Editor’s note: One of the editorial goals for Clinical Lactation was to provide a forum where IBCLCs could respectfully discuss emerging, and sometimes controversial, issues that arise in our field. The issue of peer-to-peer milk sharing is one such issue. Social media has greatly facilitated this practice. Given the rise in milk-sharing behavior, it is appropriate for IBCLCs to acknowledge its existence, understand why it occurs, and decide on an appropriate course of action. This article presents a roundtable discussion of Karleen Gribble’s recent article, Biomedical Ethics and Peer-to-Peer Milk Sharing.
The use of peer support as a tool to increase breastfeeding exclusivity and duration can be facilitated by innovative community strategies. This is especially important in a binational environment where healthcare clients are served by providers on both sides of the U. S.–Mexico border. A successful adoption of the Baby Café model of peer-to-peer breastfeeding support, developed in the U.K., has been carried out by the El Paso Baby Café and its sister Baby Cafés in Ciudad Juárez and Northern Chihuahua, Mexico.
When we asked for mothers to tell us their stories of tongue-tie, responses flooded in. A theme in many of these stories is health-care providers not listening when mothers said they were in pain. The mothers’ related stories of painful nipples, babies breastfeeding “all the time,” and failure to thrive because of low milk production. Mothers’ voices were not heard because health-care providers minimized their concerns. Most of these mothers persisted with breastfeeding despite the problems. Eventually, the tongue-ties were correctly identified and revised, and the difficulties resolved. Other mothers were not able to continue breastfeeding. A smaller percentage of mothers described revisions that had harmful effects on their babies and that did not fix the breastfeeding problems. (Editor’s Note: We, unfortunately, received too many stories to include in this issue, but we will include all of them in the Clinical Lactation Monograph.)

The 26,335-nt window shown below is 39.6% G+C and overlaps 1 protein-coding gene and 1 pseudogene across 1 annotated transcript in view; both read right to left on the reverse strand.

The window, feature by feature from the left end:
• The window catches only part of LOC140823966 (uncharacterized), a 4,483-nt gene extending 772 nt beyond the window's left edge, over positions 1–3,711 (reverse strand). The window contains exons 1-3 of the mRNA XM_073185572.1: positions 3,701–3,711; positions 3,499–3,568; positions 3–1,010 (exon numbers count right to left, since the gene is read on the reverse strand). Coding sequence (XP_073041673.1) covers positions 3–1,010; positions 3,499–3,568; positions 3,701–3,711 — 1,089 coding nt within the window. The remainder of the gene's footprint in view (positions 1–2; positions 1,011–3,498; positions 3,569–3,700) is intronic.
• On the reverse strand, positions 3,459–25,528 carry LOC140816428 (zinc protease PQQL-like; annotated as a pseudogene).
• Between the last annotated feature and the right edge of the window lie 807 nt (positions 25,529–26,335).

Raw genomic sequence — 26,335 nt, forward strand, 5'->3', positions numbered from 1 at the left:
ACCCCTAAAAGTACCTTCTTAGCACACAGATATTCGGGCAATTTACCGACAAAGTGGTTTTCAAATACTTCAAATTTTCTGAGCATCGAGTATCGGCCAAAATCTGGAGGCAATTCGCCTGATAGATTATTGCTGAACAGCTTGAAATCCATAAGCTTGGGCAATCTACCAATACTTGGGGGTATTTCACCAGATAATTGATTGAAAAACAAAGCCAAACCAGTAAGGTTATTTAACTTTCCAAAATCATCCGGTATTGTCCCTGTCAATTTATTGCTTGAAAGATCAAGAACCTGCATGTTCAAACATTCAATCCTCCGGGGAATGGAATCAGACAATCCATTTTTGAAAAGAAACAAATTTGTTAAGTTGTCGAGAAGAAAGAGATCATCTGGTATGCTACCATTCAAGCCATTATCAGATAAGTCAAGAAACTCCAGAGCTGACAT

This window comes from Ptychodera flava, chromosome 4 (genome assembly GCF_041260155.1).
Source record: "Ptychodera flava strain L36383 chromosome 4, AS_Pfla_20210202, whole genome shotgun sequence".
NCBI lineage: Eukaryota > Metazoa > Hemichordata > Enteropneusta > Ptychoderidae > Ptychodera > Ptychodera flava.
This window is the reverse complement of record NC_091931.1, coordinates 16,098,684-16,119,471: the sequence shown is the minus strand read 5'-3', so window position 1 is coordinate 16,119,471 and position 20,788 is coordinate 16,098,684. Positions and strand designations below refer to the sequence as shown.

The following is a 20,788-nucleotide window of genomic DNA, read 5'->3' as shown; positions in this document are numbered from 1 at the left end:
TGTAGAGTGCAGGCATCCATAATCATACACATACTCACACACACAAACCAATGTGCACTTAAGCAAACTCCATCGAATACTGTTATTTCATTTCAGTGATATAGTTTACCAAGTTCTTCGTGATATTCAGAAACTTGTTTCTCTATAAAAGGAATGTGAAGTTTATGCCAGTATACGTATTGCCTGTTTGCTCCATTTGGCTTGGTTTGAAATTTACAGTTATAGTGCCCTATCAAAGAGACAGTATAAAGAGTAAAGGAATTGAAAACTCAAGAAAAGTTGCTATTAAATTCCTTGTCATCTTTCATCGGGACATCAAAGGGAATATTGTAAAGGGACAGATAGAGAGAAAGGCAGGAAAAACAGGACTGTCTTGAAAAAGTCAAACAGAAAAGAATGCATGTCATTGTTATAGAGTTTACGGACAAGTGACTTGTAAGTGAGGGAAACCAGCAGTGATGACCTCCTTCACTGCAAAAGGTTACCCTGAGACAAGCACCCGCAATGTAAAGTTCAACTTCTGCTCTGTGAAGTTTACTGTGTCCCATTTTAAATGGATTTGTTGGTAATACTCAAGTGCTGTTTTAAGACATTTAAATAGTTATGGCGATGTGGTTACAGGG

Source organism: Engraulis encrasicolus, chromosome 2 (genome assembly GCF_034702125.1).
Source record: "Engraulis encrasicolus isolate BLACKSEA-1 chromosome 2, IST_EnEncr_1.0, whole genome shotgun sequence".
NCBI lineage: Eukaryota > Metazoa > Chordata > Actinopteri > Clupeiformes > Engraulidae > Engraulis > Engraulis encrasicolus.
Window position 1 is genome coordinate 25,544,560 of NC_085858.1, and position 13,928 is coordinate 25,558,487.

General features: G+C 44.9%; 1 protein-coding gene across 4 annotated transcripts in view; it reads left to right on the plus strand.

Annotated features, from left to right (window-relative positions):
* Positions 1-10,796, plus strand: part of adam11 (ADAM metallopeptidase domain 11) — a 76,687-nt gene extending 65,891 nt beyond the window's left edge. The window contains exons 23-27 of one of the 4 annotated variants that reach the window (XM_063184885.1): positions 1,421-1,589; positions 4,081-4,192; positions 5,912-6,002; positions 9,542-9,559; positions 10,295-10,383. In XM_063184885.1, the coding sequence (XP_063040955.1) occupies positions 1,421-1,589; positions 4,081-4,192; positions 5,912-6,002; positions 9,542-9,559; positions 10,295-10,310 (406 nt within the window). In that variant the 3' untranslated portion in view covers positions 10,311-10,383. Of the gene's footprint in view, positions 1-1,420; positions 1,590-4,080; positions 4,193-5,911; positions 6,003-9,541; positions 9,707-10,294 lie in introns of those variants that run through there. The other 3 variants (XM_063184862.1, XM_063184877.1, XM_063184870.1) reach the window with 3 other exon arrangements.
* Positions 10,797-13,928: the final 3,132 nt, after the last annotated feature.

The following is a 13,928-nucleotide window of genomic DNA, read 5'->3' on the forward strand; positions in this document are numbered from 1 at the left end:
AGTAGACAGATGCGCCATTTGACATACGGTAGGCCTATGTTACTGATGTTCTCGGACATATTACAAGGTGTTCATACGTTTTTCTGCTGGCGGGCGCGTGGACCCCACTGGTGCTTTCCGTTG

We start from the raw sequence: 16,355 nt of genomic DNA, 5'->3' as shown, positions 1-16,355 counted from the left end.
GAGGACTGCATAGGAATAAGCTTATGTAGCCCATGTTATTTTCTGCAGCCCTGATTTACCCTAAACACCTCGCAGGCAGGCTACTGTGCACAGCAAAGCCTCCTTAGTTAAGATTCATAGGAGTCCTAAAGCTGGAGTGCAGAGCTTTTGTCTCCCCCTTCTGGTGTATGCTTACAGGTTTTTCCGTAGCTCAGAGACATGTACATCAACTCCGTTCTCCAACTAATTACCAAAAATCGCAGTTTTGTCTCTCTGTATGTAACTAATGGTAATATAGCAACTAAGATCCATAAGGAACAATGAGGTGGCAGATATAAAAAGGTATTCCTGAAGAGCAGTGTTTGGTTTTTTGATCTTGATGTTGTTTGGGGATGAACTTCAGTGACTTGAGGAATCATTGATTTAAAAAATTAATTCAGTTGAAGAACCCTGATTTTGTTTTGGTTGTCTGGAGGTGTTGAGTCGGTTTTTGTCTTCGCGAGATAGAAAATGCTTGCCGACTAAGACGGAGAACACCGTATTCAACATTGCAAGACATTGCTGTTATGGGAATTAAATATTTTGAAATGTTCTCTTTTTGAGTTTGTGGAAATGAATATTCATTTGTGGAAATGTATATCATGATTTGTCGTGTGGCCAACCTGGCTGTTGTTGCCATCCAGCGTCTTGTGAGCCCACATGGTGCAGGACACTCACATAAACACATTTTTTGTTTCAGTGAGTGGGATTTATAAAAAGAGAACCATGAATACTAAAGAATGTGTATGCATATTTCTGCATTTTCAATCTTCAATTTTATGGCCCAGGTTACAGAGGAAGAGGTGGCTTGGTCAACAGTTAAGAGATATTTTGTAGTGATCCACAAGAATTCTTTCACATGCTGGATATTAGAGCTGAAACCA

Parents often perceive infant gastroesophageal reflux (GER) as a serious problem. Frequently, GER is explained as a normal process, but there are instances where parents’ concerns are valid. Provided are 3 case studies from the private practice of an IBCLC. Each case initially presented with what sounded like normal infant GER. Upon further evaluation, with close follow-up and more detailed history taking, each case required advanced medical attention. These cases highlight the unique role of the IBCLC in helping to assess GER, the value of working as a team member with baby’s physicians, and the importance of listening carefully to parental instincts and concerns.